When Varric was interrogated by Cassandra about the Champion’s whereabouts, the dwarf wasn’t lying when he said that he didn’t know where his friend was. And truth be told? He didn’t know who Hawke had become. For months Varric tried his damnedest to track Hawke down after he up and left them just as they had barely escaped Kirkwall and her fiery wrath. If not to find his location, it was to cover his tracks so that none could follow. But when the rogue finally found his mage friend in a tavern neck deep in a barrel of ale, he finally realised the worst.
Hawke didn’t want to be found.
Just like the Hero of Ferelden, the Champion of Kirkwall vanished without a trace. But unlike the Warden, Hawke resurfaced two years later. The mage was found along the outskirts of the now-destroyed Lothering, camped not far from the tree where Malcolm Hawke was laid to rest. He was greeted by Sister Nightingale who was accompanied by a Tal-Vashoth Inquisition agent named Adaar, head of the Valo-Kas mercenary group hired to provide protection as a neutral party. It didn’t take much persuading for Hawke to accept his new role seeing that the Maker had once again reigned fire down onto their lands. And just like that, the Champion walked into the role of Inquisitor to represent them at the Temple of Sacred Ashes.
By the time Varric got word that his friend had willingly given himself to the Inquisition and made it to Haven, tragedy had already struck the conclave and its devout clerics. What Varric didn’t expect was that Hawke emerged from the explosion alive with Adaar... both of them bearing the anchor that would close fade rifts caused by the giant hole in the sky.
As their days together in the Inquisition passed, it was clear that Hawke didn’t want to talk about Kirkwall. Each time Varric mentioned any of their companions, there wasn’t much of a response. It wasn’t that the former Champion was disinterested—he just seemed...
‘—Distant. He became a recluse after Kirkwall. After the city calmed down, Aveline even sent three of her best guards to look for Hawke. Anders and Merrill tried to look for him in the Fade—if that’s even possible—but it was Rivaini who got so close,’ Varric explained, cracking open a nut with a small paring knife.
Adaar took another sip at her tea. ‘Where was he?’
‘Antiva. Rivaini got a tip from a friend that he’d been spotted in one of the smaller taverns. It was probably for a split second, but she swore it was him in the market that morning,’ he said, cracking open yet another nut and throwing it into the growing pile on the table.
‘She didn’t go after him?’ Adaar asked, surprised. Next to Varric, she knew that Isabela was the closest to the Champion.
Varric shook his head. ‘Isabela saw what I saw when I first found him earlier that year, and I think she finally understood when I told her that the Hawke we knew was long gone.’
The Tal-Vashoth picked an unopened nut at cracked it between her fingers. ‘Why Antiva though?’
The storyteller set down the knife and folded his arms. He’d never told anyone this, but he knew he had to get it off his chest sooner or later. ‘Y’know, this might be a long-shot but... I think Hawke had a death wish. We crossed paths with the Antivan Crows back in the day and I have sinking a feeling that he hoped that they’d take revenge on him for killing their brethren.’
･ﾟﾟ･ . ･ﾟﾟ･ . ･ﾟﾟ･ .
Sometimes Hawke wondered if he was cursed. First, it was his Father, then Bethany and Carver, and shortly after that was his Mother. Then...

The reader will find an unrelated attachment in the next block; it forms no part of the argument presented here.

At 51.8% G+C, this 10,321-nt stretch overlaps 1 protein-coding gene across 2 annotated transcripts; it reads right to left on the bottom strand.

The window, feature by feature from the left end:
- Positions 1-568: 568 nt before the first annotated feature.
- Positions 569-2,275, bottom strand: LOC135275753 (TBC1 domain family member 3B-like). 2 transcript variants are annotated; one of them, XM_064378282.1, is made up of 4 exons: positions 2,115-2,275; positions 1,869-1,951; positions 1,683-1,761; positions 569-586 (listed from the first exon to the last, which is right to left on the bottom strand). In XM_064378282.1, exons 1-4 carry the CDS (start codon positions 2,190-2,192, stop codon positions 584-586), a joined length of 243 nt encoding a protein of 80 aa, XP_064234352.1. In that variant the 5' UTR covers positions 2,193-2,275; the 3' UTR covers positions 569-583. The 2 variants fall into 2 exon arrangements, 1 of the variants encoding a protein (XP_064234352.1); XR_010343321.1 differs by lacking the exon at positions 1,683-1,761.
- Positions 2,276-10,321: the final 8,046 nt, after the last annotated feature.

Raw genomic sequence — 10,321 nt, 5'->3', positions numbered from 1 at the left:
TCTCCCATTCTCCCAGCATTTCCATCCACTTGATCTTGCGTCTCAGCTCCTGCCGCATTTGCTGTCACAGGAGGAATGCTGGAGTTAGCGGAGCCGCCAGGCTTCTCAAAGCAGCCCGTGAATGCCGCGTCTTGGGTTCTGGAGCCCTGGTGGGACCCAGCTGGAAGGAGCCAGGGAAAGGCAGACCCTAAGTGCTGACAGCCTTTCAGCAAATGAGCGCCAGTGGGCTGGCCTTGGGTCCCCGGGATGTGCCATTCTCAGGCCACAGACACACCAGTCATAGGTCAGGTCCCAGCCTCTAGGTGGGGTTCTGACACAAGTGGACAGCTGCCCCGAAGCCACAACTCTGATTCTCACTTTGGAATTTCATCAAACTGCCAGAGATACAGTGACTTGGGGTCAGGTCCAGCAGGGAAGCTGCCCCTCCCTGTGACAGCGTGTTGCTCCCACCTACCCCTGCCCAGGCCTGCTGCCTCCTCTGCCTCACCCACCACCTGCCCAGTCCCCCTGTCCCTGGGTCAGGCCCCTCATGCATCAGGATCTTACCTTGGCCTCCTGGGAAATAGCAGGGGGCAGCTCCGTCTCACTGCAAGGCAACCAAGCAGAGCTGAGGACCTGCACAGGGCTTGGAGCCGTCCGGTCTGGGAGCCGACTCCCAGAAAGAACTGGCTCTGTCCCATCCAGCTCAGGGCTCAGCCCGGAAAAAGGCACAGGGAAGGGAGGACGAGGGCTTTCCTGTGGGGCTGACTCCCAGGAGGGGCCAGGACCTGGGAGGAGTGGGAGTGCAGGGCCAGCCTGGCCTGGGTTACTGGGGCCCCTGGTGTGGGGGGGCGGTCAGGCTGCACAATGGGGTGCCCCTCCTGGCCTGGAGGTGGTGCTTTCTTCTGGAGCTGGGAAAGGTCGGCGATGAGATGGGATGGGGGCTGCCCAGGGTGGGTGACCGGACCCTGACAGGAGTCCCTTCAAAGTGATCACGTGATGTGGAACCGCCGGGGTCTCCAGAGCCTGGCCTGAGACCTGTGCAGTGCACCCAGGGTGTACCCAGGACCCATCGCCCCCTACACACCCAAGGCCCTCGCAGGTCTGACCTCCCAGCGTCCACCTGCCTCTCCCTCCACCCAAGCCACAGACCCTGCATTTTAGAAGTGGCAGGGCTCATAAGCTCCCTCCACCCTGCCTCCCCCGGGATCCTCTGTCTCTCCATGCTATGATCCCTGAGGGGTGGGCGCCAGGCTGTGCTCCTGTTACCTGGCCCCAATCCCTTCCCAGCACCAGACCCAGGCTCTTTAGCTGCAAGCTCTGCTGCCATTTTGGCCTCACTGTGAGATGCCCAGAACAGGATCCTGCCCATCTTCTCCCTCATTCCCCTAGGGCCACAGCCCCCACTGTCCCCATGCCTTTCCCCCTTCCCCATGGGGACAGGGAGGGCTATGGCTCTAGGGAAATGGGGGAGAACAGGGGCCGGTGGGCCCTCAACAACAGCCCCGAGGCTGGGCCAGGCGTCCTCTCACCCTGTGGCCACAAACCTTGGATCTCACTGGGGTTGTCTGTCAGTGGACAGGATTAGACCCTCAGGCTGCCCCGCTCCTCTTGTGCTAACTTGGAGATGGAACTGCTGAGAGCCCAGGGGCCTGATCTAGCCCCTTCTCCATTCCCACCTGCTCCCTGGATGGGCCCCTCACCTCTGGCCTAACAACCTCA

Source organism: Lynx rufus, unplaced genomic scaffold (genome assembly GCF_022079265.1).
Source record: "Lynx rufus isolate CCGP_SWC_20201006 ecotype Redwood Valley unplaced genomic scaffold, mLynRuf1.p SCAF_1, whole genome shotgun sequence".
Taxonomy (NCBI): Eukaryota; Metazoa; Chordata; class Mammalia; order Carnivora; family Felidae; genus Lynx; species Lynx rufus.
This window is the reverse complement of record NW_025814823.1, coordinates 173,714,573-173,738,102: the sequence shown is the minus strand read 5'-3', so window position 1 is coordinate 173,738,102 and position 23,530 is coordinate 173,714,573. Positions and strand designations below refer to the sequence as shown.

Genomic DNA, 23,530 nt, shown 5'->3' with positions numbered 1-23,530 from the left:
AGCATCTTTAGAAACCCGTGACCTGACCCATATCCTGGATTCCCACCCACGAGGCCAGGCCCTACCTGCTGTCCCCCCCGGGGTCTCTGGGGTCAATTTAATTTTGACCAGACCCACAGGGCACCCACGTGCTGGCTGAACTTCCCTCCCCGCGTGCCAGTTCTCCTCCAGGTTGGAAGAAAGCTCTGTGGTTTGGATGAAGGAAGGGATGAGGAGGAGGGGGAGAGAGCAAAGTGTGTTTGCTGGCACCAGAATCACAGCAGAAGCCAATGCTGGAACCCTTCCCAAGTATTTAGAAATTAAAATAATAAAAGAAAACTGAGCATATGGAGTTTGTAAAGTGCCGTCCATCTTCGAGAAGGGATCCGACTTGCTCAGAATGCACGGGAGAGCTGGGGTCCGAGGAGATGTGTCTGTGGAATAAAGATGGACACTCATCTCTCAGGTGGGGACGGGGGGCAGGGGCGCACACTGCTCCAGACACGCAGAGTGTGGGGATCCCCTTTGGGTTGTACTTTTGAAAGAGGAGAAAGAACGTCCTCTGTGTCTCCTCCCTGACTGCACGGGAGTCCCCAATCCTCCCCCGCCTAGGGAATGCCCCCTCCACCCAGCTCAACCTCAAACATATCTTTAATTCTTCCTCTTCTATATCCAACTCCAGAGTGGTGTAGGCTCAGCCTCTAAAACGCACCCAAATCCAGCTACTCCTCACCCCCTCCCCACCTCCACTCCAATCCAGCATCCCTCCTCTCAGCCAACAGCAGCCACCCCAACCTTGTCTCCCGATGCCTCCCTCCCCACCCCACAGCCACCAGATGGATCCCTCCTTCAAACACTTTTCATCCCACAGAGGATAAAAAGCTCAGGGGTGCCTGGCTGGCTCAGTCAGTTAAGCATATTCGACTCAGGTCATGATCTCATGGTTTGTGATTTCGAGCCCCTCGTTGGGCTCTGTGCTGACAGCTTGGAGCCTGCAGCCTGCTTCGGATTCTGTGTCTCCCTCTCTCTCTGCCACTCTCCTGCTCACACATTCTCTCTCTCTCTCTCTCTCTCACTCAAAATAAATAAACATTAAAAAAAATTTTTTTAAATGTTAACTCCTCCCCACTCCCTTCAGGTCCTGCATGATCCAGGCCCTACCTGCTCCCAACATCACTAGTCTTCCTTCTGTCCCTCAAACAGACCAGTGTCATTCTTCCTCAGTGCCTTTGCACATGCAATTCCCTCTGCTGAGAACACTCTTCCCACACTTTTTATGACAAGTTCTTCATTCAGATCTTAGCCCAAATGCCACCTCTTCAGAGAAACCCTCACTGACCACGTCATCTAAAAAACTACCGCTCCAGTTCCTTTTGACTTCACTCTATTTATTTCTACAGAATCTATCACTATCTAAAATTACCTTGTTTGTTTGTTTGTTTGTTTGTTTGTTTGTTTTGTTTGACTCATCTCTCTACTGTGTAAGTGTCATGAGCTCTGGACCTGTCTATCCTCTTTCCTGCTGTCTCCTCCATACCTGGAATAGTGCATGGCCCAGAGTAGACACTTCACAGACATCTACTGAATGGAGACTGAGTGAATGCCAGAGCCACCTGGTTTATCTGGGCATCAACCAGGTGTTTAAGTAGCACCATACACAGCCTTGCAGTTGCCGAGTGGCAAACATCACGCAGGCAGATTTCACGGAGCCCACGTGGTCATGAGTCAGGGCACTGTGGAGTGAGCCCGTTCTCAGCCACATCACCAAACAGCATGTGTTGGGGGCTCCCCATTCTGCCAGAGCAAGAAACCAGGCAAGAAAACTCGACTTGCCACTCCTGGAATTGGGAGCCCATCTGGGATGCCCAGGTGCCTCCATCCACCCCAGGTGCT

This should never have happened in the first place. Forgive me.
Memories overwhelmed him, and Hawke jolted awake with an arm outstretched, reaching for the pieces of a broken dream that only brushed his fingertips. The man gasped for air, and the hand that placed itself against his back was reassurance enough that he was most definitely awake in the land of the living.
‘I got you, buddy. Breathe—deeply through your nose,’ the calming voice in the dark said, and Hawke obeyed his instructions. Controlled breathing. One. Two. Three. Four. Five. Exhale.
Clarity returned to him after a few minutes—though to the Champion, it felt much, much longer.
‘Better?’ Varric asked, handing him a tankard of water. Hawke nodded wordlessly and emptied the whole thing in one go.
‘Was it the Mark?’ he asked carefully, taking a seat at the edge of the bedroll. Varric knew the anchor sent shockwaves of pain sometimes. He’d seen Adaar fall to her knees when she was sparring with Bull many times when they were back in Skyhold.
Hawke shook his head, pressing the fingertips of his free hand against his eyes to prevent the migraine from getting worse.
He took the tankard out of Hawke’s hands. ‘Oh... are you still having those dreams?’
Breathe. One. Two. Three. Four. Five. Exhale.
The dwarf sighed. He knew Hawke had nightmares because they heard him scream sometimes. The stubborn man never wanted to discuss them, but Varric worried more about his silence than anything. ‘Hawke, I know it’s not my place to say it but you need to talk about—‘
Now the Mark on his hand hummed, glowing ominously as it pulsed. The pain that shot up his arm was still bearable—like little jolts of electricity when he tried to conjure powerful lightning spells. At the very least, the physical pain took his mind off his emotional hurt.
Before Varric could comment, Adaar poked her head through the tent and her sleepy eyes settled on the Champion. ‘You felt it too, right?’ she asked in a whisper. Her hand too, was glowing under the glove she was wearing.
Hawke nodded, struggling to stand and Varric had to steady him. ‘We’re getting close now,’ he commented as they exited the tent. It was probably a day’s trek more, but both Hawke and Adaar knew what was beyond the horizon.